“I’ve had enough time to think about my future plan, but I can’t tell you that right now.”Your wigs function as standalone art pieces (as well as pieces to be worn), especially when photographed for Instagram. What do you consider when designing them?
“Mainly, I consider the character behind the hair. I can play with cut, shape, colour and styling to do something street style or go completely over the top and extreme.”There’s so much variety in your work. What inspires you?
“I worked as a hairdresser in Harajuku in the early 2000s, so I think that’s where the Tokyo street culture comes from. Young kids always have such a unique style, I love it. I was also massively influenced by British and American musicians and rock stars. But my all-time favourite inspiration is the Rococo period because that was the craziest time for hair. It was all so extravagant, like these massive ships on your head.”How can wearing a wig transform your character?
“Hairstyles are closely related to our identity. They create both our inner and outer self. This can reflect our personality or, in some way, can hide our true self. I think instant transformations are possible with my wigs, I like how fantasy becomes reality.”The third edition of Personas 111 came out in March. What was the idea behind it?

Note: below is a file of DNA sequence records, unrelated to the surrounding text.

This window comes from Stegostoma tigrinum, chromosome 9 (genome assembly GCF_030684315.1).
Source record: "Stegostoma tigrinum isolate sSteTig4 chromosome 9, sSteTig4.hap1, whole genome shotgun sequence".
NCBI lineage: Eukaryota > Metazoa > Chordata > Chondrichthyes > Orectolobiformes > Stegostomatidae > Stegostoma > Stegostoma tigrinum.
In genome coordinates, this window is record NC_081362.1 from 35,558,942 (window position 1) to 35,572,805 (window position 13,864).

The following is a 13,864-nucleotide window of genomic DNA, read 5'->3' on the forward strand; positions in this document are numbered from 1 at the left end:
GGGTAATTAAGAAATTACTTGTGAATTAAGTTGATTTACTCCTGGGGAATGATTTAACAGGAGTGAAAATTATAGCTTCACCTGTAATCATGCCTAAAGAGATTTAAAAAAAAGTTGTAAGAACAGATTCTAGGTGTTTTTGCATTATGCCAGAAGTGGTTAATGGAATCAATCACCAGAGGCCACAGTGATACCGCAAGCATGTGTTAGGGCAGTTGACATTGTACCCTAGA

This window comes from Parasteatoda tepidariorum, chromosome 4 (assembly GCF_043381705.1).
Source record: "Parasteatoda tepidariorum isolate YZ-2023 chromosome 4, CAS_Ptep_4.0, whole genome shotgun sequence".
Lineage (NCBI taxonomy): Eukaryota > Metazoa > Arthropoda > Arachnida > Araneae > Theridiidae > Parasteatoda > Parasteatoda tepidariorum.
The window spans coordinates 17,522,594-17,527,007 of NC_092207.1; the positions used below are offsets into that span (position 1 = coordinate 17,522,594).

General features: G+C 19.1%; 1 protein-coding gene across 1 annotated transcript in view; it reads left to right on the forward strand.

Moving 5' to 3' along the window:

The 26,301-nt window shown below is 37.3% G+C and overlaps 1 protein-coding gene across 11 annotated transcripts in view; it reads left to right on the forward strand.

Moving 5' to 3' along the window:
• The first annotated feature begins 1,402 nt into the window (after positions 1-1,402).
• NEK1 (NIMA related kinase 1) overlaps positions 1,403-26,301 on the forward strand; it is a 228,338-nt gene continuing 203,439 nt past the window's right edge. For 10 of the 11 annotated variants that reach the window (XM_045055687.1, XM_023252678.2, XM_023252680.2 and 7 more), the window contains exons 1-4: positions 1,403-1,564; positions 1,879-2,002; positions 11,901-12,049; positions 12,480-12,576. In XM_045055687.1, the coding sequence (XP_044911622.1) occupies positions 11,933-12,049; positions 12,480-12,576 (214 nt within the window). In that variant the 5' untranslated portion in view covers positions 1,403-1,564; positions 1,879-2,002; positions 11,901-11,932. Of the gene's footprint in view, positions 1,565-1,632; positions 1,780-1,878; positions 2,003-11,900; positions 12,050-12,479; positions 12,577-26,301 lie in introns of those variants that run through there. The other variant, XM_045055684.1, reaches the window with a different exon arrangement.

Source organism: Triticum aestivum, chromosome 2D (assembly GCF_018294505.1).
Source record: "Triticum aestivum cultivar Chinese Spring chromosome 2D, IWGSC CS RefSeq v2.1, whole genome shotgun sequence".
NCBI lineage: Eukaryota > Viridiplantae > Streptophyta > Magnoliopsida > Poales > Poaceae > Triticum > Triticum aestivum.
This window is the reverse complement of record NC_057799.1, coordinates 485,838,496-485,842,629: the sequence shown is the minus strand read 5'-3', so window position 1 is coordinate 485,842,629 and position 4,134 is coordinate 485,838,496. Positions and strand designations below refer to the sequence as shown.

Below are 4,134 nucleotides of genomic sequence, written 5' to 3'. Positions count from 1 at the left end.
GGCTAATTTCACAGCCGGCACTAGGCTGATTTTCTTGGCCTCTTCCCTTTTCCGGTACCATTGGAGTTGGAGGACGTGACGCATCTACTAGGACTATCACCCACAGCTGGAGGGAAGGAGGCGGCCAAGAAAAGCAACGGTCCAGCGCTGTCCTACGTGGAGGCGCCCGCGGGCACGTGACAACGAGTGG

“The idea for the book is quite straightforward—I wanted to show my handmade wig collection, which I’ve been working on for three years. It was also to prove the possibility of seeing how easily one person can change visually between each wig since we use the same photographer and model throughout. I think it’s easier that way for the readers to see the individual transformations.”What made you want to document it in book form?
“Konomad [the publisher] is a creative platform established by me and my partner, Sayaka Maruyama. We like books as a medium to express, record and share our work. We like to design our own books because it’s a format that allows us to preserve the work’s pure creativity.”You mentioned your AR wig filters. How else can wigs merge with technology?
“The AR filter idea came to me during quarantine because everyone was at home for such a long time, so it was something fun to share with people.
“Robots might start wearing wigs because I’m guessing all robots look the same? I think they need an identity in their fashion too, so they can be recognised and remembered by people. It’s like how people dress up their pets. Robots with a distinct identity will make us feel much more connected to them.”In the future, do you think we’ll use wigs in a similar way to how we use makeup or clothes?
“Originally, wigs were mainly used for medical or theatrical purposes. They were generally seen as ‘too much’ for the everyday because we have our own hair. In fashion, people wear wigs, but they mostly appear quite ‘wiggy’—it depends on the quality. In the past, I’ve suggested wearing a wig like a hat, showing your own hair underneath for a casual look. The only problem is that good wigs are usually too expensive for people to buy—I mean, mine aren’t cheap either. Custom made-to-orders start from £3,000.
“I’ve started making partial-wig hair accessories in a cheaper price range. These don’t cover your head per se, but you can clip them in. Small additions like this will be the future of fashion.”Also read:
This is how Instagram and Snapchat filters are changing the future of makeup
How Maya The Drag Queen is using drag to educate and empower Indian audiences